Transformers and Attention

The lecture slides are available here.

The goals of this session are to practice with **implementing a Transformer model from scratch**, **understanding the involved computations**, and more generally, to **build a full Deep Learning pipeline in PyTorch** to train a model on a given dataset.

This practical session is mostly about **implementing a Transformer encoder from scratch**, more precisely reproducing the encoder in the **Attention is all you need** paper. The downstream task will be the same as in the previous practical session: **predicting the country of origin of an input name**.

We will be coding with **Python3** and will use the **Pytorch** library.

To install Pytorch on your local machine, follow this link

Transformes have recently become a go-to solution when dealing with sequential data. You can refer to your lecture for more information about Transformers, as well as many great online resources.

We will use the same data as in the previous practical session. You can re-use your custom *Dataset* class and dataloaders.

You will have 3 different classes:

*TransformerEncoder*: your full Transformer encoder composed of a positional encoding layer and a sequence of self-attention layers.*PositionalEncoding*(already implemented for you): layer predicting and adding positional encodings to the inputs.*TransformerEncoderLayer*: a self-attention block.

The structure of the classes to implement is given below:

```
import math
import torch.nn as nn
class TransformerEncoder(nn.Module):
def __init__(self, emsize, d_hid, nlayers, dropout):
"""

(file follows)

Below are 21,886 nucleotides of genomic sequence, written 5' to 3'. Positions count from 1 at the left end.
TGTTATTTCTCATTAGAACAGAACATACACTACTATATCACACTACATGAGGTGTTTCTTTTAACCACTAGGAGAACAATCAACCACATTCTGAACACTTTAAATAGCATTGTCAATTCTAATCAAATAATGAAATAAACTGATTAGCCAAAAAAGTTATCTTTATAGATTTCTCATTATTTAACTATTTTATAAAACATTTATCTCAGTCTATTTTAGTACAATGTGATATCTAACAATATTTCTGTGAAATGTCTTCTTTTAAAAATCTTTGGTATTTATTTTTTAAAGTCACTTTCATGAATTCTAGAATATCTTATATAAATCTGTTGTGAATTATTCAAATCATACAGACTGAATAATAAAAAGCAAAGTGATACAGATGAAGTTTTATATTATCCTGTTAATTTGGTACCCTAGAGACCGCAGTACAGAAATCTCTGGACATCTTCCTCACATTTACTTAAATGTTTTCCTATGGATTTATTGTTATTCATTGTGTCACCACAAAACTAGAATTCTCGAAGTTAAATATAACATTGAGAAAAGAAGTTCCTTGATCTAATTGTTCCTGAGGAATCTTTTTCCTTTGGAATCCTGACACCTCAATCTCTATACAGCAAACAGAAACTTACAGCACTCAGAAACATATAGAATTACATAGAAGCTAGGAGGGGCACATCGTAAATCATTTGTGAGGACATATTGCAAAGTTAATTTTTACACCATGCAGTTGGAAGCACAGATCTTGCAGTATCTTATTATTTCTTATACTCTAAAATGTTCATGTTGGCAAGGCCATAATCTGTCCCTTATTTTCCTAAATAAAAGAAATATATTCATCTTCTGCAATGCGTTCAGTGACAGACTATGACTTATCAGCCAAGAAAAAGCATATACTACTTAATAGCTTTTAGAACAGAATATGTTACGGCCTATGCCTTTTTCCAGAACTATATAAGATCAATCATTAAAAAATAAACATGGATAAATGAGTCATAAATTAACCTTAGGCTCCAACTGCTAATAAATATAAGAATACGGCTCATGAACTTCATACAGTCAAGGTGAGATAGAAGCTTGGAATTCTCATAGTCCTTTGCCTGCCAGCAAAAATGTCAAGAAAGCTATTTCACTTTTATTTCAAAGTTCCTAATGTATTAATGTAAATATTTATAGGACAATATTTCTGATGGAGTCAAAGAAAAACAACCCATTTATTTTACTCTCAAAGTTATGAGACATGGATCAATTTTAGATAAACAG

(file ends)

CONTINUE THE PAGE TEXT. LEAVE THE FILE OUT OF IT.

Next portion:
Arguments:
emsize: int, size of the token embeddings.
d_hid: int, size of hidden embeddings in the self-attention forward pass.
nlayers: int, number of self-attention layers.
dropout: float, dropout probability.
"""
super().__init__()
# First projection layer
self.proj_layer = nn.Linear(emsize, d_hid)
# TODO: Init what you will need in different methods.
pass
def concat_cls(self, x):
# TODO: concatenate a learnt 'CLS' token to the
# input sequence x and return the new sequence.
pass
def add_positional_encoding(self, x):
# TODO: return the sequence token x after adding
# positional encoding to them.
pass
def forward(self, x):
x = self.proj_layer(x)
# TODO: Implement the forward pass of the Transformer.
pass
class PositionalEncoding(nn.Module):
def __init__(self, d_model, dropout, max_len):
super().__init__()
self.dropout = nn.Dropout(p=dropout)
position = torch.arange(max_len).unsqueeze(1)
div_term = torch.exp(torch.arange(0, d_model, 2) * (-math.log(10000.0) / d_model))
pe = torch.zeros(max_len, 1, d_model)
pe[:, 0, 0::2] = torch.sin(position * div_term)
pe[:, 0, 1::2] = torch.cos(position * div_term)
self.register_buffer('pe', pe)
def forward(self, x):
"""
Arguments:
x: Tensor, shape ``[seq_len, batch_size, embedding_dim]``
"""
x = x + self.pe[:x.size(0)]
return self.dropout(x)
class TransformerEncoderLayer(nn.Module):
def __init__(self):
super().__init__()